Medieval Churches, High Crosses, and a Round Tower
The archeological ruins against the emerald green landscape at Monasterboice merge to form a setting that could almost only be Irish. Established in 520 A.D. by St. Buite, a follower of St. Patrick, the Christian settlement at Monasterboice was a community of life and worship that thrived for more than 5 centuries. Its associations within Irish history include marauding Vikings and the kings of Tara. It is a place of awe and of mystery, evoking phantom visions of a secluded community of religious scholars walking to prayers, working in the surrounding fields, and carefully copying their sacred and secular texts onto vellum. After being attacked and burned by Vikings in 1097, the community entered a decline from which it never recovered.
Himself and Yours Truly visited Monasterboice on a fickle day in late May. The sky vacillated from dark and dreary to a brilliant blue streaked with wispy white clouds. Like much of rural Ireland, despite its nearness to major motorways, Monasterboice seems isolated and forgotten by time. Indeed, much about this place has been forgotten by time, and most of its undoubtedly rich history has been lost. It is known that the monks of Monasterboice once had a fine library with many "treasures"—not just books, but quite likely relics adorned in gold, carved ivory, and other precious substances. Now, all that remains are the echoes that speak of long vanished prosperity—and the stones that can be admired in a true sense of homage.
These days Monasterboice is best known for its well-preserved watchtower and its three magnificent crosses. The site also includes what remains of two churches, two early grave slabs, and a medieval sundial—all surrounded by a still-active cemetery. The presence of two churches at Monasterboice indicates that this was once home to both a monastery and a convent, with each community having its own place of worship.
The Round Tower, which can be seen for some distance as one approaches Monasterboice, is remarkably well preserved and stands about 30m in height. It may well be the best example of a medieval tower of this type remaining in Ireland. The interior still has floors connected by ladders. Although routine access is closed to visitors, the views from the top are said to be reach as far as the Mourne Mountains. The top section and the roof are missing, leaving the tower’s jagged pinnacle stabbing upward like an outstretched forefinger pointed toward the sky. The windows and doorway are all intact. The tower was probably built during the ninth century and served the community as a library and as well as a lookout post and refuge from Viking raiders pillaging along Ireland’s east coast.
The three Celtic high crosses located at Monasterboise were carved of local sandstone and are excellent examples of the medieval carver’s craft. The best known and best preserved of the three is the South Cross (also known as Muiredach's Cross), which stands 5½m high. Its surfaces are covered with relief carvings depicting biblical themes—including the Fall of Man, David’s defeat of Goliath, and the murder of Abel by his brother Cain. The carvings and bold and clear, and they are abstract as only the best medieval art can be.
The West or Tall Cross is 7m high and stands in close proximity to the Round Tower. Tall and slender relative to the South Cross, it is more graceful than its companion. It is also more weathered by time. Viewed with the tower in the background, both the tower and the cross seem to gain in height, and the sight of the two together is worth the price of the Atlantic crossing. Like the South Cross, the West Cross is ornately carved and covered with scenes representing familiar stories from the Scriptures. Unlike the South Cross, which was created using a single block of stone, the West Cross was carved in segments that were then joined together—the shaft was created of one stone and the head piece of another.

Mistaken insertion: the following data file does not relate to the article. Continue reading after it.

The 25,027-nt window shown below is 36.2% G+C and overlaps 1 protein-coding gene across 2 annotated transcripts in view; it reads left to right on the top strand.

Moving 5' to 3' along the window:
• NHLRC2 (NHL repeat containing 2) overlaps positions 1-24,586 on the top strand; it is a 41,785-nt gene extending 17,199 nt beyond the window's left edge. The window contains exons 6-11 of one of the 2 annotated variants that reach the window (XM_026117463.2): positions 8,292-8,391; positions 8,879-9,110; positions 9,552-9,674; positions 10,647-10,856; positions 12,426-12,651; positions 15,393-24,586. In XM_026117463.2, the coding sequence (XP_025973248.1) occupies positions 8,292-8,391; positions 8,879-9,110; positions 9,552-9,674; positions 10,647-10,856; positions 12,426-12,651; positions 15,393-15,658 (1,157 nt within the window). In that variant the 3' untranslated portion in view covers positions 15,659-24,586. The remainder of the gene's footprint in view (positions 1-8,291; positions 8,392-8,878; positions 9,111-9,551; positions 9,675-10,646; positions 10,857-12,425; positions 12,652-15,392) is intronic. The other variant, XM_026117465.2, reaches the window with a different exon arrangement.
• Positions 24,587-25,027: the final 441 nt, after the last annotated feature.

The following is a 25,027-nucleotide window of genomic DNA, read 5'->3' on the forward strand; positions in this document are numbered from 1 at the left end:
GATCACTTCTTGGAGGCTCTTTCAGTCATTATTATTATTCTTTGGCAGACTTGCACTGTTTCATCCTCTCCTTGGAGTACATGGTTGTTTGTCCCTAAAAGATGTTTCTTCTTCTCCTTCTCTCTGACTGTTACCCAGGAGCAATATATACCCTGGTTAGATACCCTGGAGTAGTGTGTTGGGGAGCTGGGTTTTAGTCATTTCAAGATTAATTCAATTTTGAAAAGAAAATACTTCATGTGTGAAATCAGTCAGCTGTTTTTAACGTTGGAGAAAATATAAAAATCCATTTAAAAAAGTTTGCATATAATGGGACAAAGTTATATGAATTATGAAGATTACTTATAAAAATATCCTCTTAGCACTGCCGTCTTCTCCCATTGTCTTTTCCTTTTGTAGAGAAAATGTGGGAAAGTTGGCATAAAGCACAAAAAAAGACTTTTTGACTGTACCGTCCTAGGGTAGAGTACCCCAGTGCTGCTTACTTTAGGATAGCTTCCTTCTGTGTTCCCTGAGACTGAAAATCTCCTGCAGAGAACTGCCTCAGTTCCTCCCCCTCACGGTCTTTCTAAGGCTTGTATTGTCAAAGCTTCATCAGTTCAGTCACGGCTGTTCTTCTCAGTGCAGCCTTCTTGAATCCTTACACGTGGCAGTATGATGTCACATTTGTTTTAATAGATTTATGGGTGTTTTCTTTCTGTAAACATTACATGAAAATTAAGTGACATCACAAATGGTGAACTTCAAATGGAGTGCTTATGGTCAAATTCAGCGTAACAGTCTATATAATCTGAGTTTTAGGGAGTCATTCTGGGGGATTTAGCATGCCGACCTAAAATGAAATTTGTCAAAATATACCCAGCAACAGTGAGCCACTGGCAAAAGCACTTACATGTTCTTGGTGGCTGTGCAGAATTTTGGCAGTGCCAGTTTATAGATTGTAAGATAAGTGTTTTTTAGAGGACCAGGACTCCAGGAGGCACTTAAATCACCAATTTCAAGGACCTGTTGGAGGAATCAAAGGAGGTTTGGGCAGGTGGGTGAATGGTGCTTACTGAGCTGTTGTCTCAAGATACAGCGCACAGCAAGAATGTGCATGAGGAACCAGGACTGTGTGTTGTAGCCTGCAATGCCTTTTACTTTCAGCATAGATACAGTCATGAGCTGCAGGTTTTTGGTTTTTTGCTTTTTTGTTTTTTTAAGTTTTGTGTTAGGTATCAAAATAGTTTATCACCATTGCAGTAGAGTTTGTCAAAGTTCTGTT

The North Cross, the third of the high crosses at Monasterboise, is unique and impressive in its own right, but it is only a fragment. Mounted above a 2m improvised shaft, the 3m headpiece of this cross is far simpler than its companions. Either the carver never finished his work, or he chose to use simple lines and curves rather than complex and deeply carved designed. The head piece includes two medallions, a simple crucifixion scene on front and the complex pattern of a Celtic knot on back.
For Himself and Yours Truly, our time was passed quietly, enjoying the peace and beauty of this dignified and sacred place. It is possible, as we did, to pass an hour at Monasterboice without encountering another visitor. The privacy, the beauty, and the serenity of Monasterboice make for a visit that is both very personal and extremely moving.
One should not visit Monasterboice expecting to find a visitor center and teams of docents. Informational placards are provided at strategic locations. Other than that, facilities consist of a small carpark along the road, and a tiny all-purpose shop attached to the caretaker’s cottage. There visitors can pick up post cards and small keepsakes, choose from a limited selection of literature on antiquarian topics, and purchase soft drinks and snacks. Local lore focused on the site and other nearby attractions is also generously shared by the proprietor.
Wherefores and By-the-Ways
Monasterboice is located in the Irish countryside roughly halfway between Dublin and Belfast in County Louth. The exit is signposted from the M1/N1, about 8km northwest of Drogheda.
Open to the public all year around.